Ben Smith: Again, I liked that a lot too. Is like having this design behind, "Well, who am I spending time with?" And I really want to spend time with you as this part of my relationship or a grandchild or a family member or a friend or neighbor, but I need to think about how I can continue to have that relationship." So again, the intentionality is a big piece. What I really liked, and maybe this is a little more personally selfish for me here in terms of our meetings with our clients, but when we're sitting down with folks, and sometimes it's hard to broach these topics because you say, "Hey, well, where do you want to be in retirement?" And they go, "Well, of course I want to be in my home. And of course, that's where I've always been."
Ben Smith: So it just gets dismissed. So how can you frame things in a way that allows people to get to the heart of the issue, but also have them consider the ramifications of the decisions without dismissing? That they really take a moment and think about it. So that's why I really liked the three-question dynamic on visualizing a successful retirement, is, "Who will change my light bulbs?" Again, that was a big conversation we had. "How will I get an ice cream cone?" By the way, that's too in Maine because ice cream cones are not available all year round, so that's tougher."
Curtis Worcester: Two weeks to get one.
Abby Doody: Short window.
Ben Smith: Yes, especially now with COVID, right? And, "Who will I have lunch with?" So I know Curtis, you're talking about the intentionality around people, but again, having those as questions. Is asking that question going to start with, "Ha, ha. Oh, yeah, of course, I'll just go eat at the local cafe." Okay, but what does it look like at 85? What does it look like at 92 when you can't drive anymore? And how far do you go to that cafe? Is it 40 minutes to go to your favorite spot for that coffee and tea with your friends?" Whatever.
Ben Smith: So I think those are really important questions, and they're framed in a way... And again, I also throw in there too, in terms of the puzzle is, I think that the puzzle visualization he had, that was really great too of putting them together, and also going, "Hey, sometimes I've got to take apart the puzzle and put it back together because my life has changed there too." And again, I think that was a really great thing to look at.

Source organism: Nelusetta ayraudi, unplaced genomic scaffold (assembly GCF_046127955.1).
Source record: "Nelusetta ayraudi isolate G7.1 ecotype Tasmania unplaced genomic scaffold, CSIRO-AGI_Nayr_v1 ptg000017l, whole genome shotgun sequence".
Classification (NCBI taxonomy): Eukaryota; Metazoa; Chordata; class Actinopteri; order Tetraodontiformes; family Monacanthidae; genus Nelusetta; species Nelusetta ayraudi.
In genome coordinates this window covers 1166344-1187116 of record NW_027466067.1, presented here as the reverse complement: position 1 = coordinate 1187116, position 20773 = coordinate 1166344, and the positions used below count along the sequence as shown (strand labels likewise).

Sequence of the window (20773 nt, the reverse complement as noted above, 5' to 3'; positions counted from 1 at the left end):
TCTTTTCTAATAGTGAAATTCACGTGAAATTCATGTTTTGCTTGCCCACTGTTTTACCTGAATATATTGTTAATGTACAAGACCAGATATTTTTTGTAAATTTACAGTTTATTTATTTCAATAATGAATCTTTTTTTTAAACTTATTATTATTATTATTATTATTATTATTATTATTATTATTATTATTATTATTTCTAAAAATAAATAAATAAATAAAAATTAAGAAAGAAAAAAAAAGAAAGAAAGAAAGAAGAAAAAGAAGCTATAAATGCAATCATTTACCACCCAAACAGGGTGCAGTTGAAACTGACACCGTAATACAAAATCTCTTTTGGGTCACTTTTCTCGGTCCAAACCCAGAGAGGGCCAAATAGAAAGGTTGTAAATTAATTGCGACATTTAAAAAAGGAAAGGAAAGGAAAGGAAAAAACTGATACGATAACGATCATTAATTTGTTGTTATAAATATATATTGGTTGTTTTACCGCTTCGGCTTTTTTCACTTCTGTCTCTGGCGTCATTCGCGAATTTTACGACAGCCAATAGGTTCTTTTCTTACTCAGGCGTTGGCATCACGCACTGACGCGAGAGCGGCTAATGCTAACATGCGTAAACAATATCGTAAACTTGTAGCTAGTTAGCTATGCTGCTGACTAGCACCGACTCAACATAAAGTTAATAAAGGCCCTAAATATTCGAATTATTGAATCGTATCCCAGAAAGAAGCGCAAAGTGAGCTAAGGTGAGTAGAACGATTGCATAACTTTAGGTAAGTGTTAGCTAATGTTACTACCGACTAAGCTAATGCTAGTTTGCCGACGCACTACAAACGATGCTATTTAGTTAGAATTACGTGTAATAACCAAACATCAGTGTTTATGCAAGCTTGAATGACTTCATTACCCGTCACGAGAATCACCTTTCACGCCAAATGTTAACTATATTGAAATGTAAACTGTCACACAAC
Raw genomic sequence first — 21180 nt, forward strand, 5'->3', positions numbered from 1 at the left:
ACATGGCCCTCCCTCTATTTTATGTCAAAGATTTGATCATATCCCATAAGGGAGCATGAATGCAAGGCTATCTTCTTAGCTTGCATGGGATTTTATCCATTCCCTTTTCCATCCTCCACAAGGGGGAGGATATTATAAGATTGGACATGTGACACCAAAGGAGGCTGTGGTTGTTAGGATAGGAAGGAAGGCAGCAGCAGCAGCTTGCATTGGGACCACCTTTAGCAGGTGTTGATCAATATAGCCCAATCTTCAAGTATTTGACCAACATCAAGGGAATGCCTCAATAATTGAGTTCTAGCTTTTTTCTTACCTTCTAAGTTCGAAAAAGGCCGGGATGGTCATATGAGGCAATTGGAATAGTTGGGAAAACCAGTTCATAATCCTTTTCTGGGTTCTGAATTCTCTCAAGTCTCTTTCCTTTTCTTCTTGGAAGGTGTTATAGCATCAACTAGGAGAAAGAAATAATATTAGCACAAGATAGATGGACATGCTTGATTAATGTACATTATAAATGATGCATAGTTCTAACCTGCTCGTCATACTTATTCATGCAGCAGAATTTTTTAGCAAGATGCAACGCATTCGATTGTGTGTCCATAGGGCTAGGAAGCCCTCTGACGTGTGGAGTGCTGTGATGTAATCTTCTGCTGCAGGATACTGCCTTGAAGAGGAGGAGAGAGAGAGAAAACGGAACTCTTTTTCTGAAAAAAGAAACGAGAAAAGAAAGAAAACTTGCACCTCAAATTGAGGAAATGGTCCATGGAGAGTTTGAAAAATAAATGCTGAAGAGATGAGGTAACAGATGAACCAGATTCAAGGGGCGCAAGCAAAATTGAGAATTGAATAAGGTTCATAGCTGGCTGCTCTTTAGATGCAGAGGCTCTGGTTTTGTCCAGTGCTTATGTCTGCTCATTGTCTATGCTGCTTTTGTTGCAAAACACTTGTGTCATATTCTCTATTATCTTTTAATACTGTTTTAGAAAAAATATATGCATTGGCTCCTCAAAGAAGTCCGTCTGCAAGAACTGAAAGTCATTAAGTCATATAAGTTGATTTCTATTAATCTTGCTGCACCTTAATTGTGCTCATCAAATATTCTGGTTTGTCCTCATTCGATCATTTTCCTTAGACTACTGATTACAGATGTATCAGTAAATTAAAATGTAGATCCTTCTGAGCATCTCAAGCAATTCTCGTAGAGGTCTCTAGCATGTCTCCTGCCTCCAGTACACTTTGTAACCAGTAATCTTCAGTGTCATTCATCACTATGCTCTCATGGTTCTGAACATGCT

Ben Smith: I want to thank you all obviously, for tuning in today. We are at episode number 2-0.
Curtis Worcester: 20.
Ben Smith: 20. One thing that John wanted to stress to us too, is, hey that MIT AgeLab, Hartford Funds collaboration, lots of great materials and workbooks. So you don't have to be a client of ours. We use some of this with our clients, but you could be anybody. We will put the links to all those resources on our blog, so if you go to blog.guidancepointllc.com/20
Curtis Worcester: 20.
Ben Smith: ... you can find all those resources, the transcription, the audio here. And as always, get in contact with us. Again, we're at Guidance Point Advisors. You can go to our website, our phone numbers and contact info is right there underneath our team. So if you want to reach out, I'd love to hear feedback from you if you find this helpful. But I always appreciate you tuning in. We're really lucky to be in front of you. And thank you so much for your attention. Have a great day guys.